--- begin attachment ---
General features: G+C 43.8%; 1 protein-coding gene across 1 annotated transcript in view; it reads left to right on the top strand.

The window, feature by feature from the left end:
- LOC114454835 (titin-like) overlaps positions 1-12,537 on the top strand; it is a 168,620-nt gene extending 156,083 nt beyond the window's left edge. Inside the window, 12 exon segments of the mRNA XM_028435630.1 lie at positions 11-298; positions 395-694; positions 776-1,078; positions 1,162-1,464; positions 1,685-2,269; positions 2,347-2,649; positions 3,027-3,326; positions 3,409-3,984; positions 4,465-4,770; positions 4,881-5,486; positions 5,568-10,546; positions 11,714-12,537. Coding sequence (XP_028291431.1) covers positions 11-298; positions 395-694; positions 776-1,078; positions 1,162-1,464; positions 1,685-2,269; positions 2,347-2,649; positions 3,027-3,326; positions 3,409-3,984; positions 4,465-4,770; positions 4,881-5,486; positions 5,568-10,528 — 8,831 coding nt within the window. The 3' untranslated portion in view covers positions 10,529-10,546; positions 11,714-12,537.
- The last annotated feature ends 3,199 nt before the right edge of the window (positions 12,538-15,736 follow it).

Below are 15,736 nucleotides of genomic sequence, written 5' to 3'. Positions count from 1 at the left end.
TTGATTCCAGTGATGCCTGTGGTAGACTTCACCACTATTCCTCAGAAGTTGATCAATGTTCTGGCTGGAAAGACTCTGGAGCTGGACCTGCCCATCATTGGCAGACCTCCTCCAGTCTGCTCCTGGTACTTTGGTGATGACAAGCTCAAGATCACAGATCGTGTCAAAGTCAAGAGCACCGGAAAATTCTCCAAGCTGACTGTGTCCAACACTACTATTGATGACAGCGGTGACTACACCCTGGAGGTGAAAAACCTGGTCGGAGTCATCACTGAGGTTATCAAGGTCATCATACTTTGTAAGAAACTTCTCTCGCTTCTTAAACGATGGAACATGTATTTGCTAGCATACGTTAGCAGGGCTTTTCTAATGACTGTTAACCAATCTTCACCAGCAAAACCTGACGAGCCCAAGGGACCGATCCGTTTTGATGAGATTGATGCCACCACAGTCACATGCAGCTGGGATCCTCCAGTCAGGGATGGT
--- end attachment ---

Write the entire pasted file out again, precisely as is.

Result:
General features: G+C 43.8%; 1 protein-coding gene across 1 annotated transcript in view; it reads left to right on the top strand.

The window, feature by feature from the left end:
- LOC114454835 (titin-like) overlaps positions 1-12,537 on the top strand; it is a 168,620-nt gene extending 156,083 nt beyond the window's left edge. Inside the window, 12 exon segments of the mRNA XM_028435630.1 lie at positions 11-298; positions 395-694; positions 776-1,078; positions 1,162-1,464; positions 1,685-2,269; positions 2,347-2,649; positions 3,027-3,326; positions 3,409-3,984; positions 4,465-4,770; positions 4,881-5,486; positions 5,568-10,546; positions 11,714-12,537. Coding sequence (XP_028291431.1) covers positions 11-298; positions 395-694; positions 776-1,078; positions 1,162-1,464; positions 1,685-2,269; positions 2,347-2,649; positions 3,027-3,326; positions 3,409-3,984; positions 4,465-4,770; positions 4,881-5,486; positions 5,568-10,528 — 8,831 coding nt within the window. The 3' untranslated portion in view covers positions 10,529-10,546; positions 11,714-12,537.
- The last annotated feature ends 3,199 nt before the right edge of the window (positions 12,538-15,736 follow it).

Below are 15,736 nucleotides of genomic sequence, written 5' to 3'. Positions count from 1 at the left end.
TTGATTCCAGTGATGCCTGTGGTAGACTTCACCACTATTCCTCAGAAGTTGATCAATGTTCTGGCTGGAAAGACTCTGGAGCTGGACCTGCCCATCATTGGCAGACCTCCTCCAGTCTGCTCCTGGTACTTTGGTGATGACAAGCTCAAGATCACAGATCGTGTCAAAGTCAAGAGCACCGGAAAATTCTCCAAGCTGACTGTGTCCAACACTACTATTGATGACAGCGGTGACTACACCCTGGAGGTGAAAAACCTGGTCGGAGTCATCACTGAGGTTATCAAGGTCATCATACTTTGTAAGAAACTTCTCTCGCTTCTTAAACGATGGAACATGTATTTGCTAGCATACGTTAGCAGGGCTTTTCTAATGACTGTTAACCAATCTTCACCAGCAAAACCTGACGAGCCCAAGGGACCGATCCGTTTTGATGAGATTGATGCCACCACAGTCACATGCAGCTGGGATCCTCCAGTCAGGGATGGT